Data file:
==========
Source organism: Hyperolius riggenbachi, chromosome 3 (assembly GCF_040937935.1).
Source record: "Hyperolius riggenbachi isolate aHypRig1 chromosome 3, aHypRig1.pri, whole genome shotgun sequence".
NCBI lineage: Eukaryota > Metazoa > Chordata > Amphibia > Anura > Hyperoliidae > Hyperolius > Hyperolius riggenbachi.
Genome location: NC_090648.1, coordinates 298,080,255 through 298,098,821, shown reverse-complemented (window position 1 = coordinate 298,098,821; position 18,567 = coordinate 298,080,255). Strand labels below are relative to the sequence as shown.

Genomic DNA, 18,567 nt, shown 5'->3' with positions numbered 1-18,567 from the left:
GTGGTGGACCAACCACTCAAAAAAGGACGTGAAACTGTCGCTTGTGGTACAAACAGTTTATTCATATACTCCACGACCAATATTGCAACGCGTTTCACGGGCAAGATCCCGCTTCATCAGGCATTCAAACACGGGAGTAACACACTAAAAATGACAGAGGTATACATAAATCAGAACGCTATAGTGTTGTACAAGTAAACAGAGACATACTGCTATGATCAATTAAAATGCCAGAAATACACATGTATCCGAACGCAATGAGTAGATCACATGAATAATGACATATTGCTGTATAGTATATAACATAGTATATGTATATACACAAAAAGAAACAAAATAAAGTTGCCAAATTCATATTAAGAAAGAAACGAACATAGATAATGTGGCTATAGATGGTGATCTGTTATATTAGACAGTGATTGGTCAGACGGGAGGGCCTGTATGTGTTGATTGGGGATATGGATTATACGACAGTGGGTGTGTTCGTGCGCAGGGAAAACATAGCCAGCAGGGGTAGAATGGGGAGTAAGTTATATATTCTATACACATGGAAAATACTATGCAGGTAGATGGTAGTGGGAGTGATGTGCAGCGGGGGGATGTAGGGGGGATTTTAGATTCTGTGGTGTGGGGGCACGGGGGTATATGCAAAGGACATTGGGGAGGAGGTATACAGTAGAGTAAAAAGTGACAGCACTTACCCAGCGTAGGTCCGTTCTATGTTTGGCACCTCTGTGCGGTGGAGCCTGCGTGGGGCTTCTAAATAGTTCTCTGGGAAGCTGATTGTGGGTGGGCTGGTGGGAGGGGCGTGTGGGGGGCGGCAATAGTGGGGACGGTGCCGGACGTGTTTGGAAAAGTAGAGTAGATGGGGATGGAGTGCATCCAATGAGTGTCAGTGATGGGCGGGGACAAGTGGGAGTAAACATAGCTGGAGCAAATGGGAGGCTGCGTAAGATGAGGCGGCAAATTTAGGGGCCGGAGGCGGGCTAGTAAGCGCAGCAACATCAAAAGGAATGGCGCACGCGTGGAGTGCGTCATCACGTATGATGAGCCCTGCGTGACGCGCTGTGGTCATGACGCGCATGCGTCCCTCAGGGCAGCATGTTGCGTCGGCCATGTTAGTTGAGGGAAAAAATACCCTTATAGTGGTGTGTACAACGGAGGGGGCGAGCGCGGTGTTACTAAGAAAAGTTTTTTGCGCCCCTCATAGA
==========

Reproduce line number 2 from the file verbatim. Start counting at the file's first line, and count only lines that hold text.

Source record: "Hyperolius riggenbachi isolate aHypRig1 chromosome 3, aHypRig1.pri, whole genome shotgun sequence".